Our course for today: Nonrenewal 101.

It’s only November, but it’s not too soon to be thinking about personnel decisions you will be making in the spring.  Today we pass along the story of a nonrenewed contract and how T.E.A. dealt with it.

In a brief opinion, Commissioner Morath upheld the decision of the local school board to not renew a teacher’s contract.  In doing so, the Commish made four key points, none of which are new, but all of which are worth remembering as we move toward the spring. 

WHAT HAPPENED LAST YEAR.  First, the general rule is that whatever happened in prior years cannot be used as the basis to nonrenew this year’s contract.  However, evidence of incidents from prior years can be used to show that the employee had been put on notice of performance standards which the employee later failed to satisfy.  This nonrenewal was largely based on the employee’s consistent failure to address issues through proper channels.   It had happened in previous years, and it happened this year.  At the nonrenewal hearing the district introduced reprimands from prior  years for the limited purpose of showing that the employee had been warned about the importance of using the proper channels.  The Commissioner ruled that this was proper. 

REMEDIATION.  The Commissioner put it plainly: “There is no independent right to remediation.”  Here, the Commissioner noted that the district did give the teacher an opportunity to show improvement with regard to some issues, such as using proper channels. But there were other performance problems that did not deserve remediation, such as unprofessional communication with parents that damaged that relationship. The Commissioner noted that the district “was not required to give Petitioner another chance.”

HOW MUCH EVIDENCE IS ENOUGH?  We know what the law says. The decision of the school board must be supported by “substantial evidence.”  But the use of the word “substantial” brings to mind the line from The Princess Bride: “You keep using that word.  I do not think it means what you think it means.” “Substantial” evidence is not a whole lot of evidence.  The Commissioner tells us that “Substantial evidence is not a high standard.”  It’s just more than a “scintilla” which is a word you will only encounter in court cases and legal textbooks.  A scintilla is a little tiny thing.  Substantial evidence is a little tiny bit more evidence than that.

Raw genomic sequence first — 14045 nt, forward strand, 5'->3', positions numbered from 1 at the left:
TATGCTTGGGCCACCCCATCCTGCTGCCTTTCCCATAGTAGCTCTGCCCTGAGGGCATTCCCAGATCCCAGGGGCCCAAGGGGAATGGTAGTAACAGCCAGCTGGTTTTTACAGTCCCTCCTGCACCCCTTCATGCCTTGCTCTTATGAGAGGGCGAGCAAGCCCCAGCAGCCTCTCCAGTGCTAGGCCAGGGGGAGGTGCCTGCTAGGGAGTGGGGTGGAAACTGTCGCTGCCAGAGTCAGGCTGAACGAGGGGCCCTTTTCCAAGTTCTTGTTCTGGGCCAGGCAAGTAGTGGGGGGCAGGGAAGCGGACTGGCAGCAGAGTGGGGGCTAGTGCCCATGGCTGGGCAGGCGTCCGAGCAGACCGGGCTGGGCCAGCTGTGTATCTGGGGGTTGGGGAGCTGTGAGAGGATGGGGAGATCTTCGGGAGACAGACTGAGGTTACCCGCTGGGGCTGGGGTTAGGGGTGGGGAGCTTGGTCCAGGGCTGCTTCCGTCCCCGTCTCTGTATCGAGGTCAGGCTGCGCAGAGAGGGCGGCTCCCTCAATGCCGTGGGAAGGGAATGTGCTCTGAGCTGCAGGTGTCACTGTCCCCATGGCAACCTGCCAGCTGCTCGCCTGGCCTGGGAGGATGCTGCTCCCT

RETALIATION.  The school district argued that the Commissioner should not even consider the teacher’s complaint of illegal retaliation, since that issue is not addressed in the “school laws of Texas,” where the Commissioner derives his jurisdiction.  That didn’t work.  But fortunately for the district, it marshaled sufficient evidence to show that the contract nonrenewal was based on performance, not the teacher’s reports of alleged wrongdoing to T.E.A.

It’s a straightforward nonrenewal decision based on good testimony and evidence from school administrators establishing the real reasons for the adverse personnel decisions. And I’m pleased to let you know that the district was well represented by Haley Turner and Carlos Alferez from the Walsh Gallegos law firm. Carter v. Copperas Cove ISD, decided by the Commissioner on August 24, 2020, Docket No. 043-R1-07-2020.


Tomorrow: New services from the Walsh Gallegos Law Firm!